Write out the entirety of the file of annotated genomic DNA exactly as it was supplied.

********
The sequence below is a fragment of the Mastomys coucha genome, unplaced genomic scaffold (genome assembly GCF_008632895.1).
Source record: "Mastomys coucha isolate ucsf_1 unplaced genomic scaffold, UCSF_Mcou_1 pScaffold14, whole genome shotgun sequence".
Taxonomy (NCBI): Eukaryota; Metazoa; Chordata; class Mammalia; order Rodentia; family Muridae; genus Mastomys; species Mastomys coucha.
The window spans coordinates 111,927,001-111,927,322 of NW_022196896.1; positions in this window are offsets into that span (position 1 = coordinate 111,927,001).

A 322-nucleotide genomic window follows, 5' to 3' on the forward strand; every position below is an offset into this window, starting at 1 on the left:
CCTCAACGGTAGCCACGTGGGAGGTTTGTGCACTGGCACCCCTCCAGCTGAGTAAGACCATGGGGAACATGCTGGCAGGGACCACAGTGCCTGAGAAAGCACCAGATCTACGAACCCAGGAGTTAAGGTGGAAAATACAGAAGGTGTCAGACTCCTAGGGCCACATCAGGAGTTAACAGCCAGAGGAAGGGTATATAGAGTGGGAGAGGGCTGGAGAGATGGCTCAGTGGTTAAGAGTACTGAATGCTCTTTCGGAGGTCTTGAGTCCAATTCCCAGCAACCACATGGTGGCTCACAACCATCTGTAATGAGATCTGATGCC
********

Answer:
The sequence below is a fragment of the Mastomys coucha genome, unplaced genomic scaffold (genome assembly GCF_008632895.1).
Source record: "Mastomys coucha isolate ucsf_1 unplaced genomic scaffold, UCSF_Mcou_1 pScaffold14, whole genome shotgun sequence".
Taxonomy (NCBI): Eukaryota; Metazoa; Chordata; class Mammalia; order Rodentia; family Muridae; genus Mastomys; species Mastomys coucha.
The window spans coordinates 111,927,001-111,927,322 of NW_022196896.1; positions in this window are offsets into that span (position 1 = coordinate 111,927,001).

A 322-nucleotide genomic window follows, 5' to 3' on the forward strand; every position below is an offset into this window, starting at 1 on the left:
CCTCAACGGTAGCCACGTGGGAGGTTTGTGCACTGGCACCCCTCCAGCTGAGTAAGACCATGGGGAACATGCTGGCAGGGACCACAGTGCCTGAGAAAGCACCAGATCTACGAACCCAGGAGTTAAGGTGGAAAATACAGAAGGTGTCAGACTCCTAGGGCCACATCAGGAGTTAACAGCCAGAGGAAGGGTATATAGAGTGGGAGAGGGCTGGAGAGATGGCTCAGTGGTTAAGAGTACTGAATGCTCTTTCGGAGGTCTTGAGTCCAATTCCCAGCAACCACATGGTGGCTCACAACCATCTGTAATGAGATCTGATGCC